When we examine current social issues, we find that there are multiple points of view involved. In order to be well-informed, you want to learn what the major issues are, who the different individuals and groups involved are, how the issue developed, where it is happening, when and why. You also want to learn what those different stakeholders have to say about the problem.
When you explore these different viewpoints, you are exploring the conversation around the problem. You will want to look at different views in a non-judgemental way, even if they do not agree with your own opinion or feelings on the problem.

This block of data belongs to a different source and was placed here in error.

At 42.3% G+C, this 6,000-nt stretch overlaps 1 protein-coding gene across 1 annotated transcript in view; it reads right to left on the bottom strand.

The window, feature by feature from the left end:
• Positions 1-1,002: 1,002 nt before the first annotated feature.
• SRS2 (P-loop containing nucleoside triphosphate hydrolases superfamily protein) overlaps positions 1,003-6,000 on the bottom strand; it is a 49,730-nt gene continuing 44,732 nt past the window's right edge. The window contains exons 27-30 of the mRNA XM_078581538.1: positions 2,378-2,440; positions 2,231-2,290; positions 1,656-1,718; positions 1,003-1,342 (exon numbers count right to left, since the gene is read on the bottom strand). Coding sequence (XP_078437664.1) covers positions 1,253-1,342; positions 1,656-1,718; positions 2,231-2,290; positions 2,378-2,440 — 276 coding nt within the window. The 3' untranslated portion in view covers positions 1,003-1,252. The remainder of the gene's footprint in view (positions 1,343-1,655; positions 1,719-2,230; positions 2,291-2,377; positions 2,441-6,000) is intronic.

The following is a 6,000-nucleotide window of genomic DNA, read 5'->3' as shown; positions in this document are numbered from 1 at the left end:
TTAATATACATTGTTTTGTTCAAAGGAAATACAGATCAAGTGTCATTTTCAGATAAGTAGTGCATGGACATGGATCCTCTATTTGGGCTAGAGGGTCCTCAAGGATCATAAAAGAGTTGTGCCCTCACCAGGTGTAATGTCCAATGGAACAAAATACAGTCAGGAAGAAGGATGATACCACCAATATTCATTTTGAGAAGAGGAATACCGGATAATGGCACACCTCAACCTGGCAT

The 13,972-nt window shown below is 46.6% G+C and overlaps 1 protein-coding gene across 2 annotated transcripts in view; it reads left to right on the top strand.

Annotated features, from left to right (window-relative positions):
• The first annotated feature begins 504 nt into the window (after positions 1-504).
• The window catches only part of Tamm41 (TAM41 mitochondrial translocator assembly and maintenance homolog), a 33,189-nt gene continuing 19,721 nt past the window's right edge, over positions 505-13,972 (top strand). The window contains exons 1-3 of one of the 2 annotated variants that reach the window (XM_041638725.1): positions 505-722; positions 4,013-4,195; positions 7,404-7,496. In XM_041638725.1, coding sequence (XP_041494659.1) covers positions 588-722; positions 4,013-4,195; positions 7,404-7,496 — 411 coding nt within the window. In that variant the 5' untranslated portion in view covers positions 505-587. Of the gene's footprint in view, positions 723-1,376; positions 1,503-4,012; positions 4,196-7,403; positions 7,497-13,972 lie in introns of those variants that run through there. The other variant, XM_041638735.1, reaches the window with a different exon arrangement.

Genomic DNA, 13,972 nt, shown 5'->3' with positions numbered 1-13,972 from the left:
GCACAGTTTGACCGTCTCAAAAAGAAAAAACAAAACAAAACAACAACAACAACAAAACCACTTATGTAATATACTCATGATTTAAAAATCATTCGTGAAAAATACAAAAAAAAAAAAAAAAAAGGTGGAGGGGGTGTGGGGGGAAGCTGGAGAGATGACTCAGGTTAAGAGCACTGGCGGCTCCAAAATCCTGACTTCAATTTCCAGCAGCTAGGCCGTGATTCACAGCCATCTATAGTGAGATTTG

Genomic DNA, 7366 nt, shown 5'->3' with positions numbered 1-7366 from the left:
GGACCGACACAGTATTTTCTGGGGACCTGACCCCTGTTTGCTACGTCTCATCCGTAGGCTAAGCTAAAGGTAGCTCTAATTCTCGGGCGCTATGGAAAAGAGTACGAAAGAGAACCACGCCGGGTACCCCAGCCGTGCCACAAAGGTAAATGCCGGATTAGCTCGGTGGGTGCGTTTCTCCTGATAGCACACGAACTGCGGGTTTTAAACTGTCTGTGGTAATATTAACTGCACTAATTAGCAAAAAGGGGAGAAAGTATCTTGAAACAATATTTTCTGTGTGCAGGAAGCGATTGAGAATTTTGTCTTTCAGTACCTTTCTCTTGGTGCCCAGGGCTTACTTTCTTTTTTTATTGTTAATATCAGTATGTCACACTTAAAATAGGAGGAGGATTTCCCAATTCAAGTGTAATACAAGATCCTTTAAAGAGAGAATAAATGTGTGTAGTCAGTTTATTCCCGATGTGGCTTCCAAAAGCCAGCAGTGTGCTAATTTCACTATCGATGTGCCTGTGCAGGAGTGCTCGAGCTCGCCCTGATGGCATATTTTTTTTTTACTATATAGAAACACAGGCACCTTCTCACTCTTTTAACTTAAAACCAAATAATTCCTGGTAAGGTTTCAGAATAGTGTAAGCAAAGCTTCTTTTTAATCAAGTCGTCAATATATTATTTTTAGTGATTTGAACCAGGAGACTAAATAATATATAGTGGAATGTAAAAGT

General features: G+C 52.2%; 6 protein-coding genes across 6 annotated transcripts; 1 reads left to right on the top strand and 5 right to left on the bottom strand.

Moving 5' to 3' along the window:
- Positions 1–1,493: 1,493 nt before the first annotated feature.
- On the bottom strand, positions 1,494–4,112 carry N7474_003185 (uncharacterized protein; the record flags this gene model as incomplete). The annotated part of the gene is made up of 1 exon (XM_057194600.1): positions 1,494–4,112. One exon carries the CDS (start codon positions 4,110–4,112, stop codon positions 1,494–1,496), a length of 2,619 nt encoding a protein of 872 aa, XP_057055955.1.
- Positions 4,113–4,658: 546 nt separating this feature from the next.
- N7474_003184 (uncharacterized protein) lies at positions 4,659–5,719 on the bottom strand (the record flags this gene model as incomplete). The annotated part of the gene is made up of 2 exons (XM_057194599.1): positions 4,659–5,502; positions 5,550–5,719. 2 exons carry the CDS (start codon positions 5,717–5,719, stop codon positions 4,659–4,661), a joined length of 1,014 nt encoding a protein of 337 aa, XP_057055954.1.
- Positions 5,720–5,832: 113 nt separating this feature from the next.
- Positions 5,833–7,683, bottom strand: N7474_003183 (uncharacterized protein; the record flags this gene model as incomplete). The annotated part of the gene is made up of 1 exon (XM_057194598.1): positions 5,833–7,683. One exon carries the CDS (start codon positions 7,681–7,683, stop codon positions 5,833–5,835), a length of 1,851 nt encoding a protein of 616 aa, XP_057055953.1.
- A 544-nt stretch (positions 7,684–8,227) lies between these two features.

Your first step is to gather factual information about the issue.
Image soure: Reasonable Protest Sign. 2015. David Putney Blog. Web. 1 Apr. 2015.
Use reference books and articles:
to get factual background information on an issue or topic. Learn the "who, what, when, where, why's."
to get statistical information (be sure it's current enough)
to quickly scan a topic for keywords
to get leads to other sources (bibliographies)
Use reference articles to understand the general view of what is happening with an issue, who is involved, and why there is debate over it.
You can use important words or ideas (see the highlighted words in the example below) as keywords to build more focused or related searches.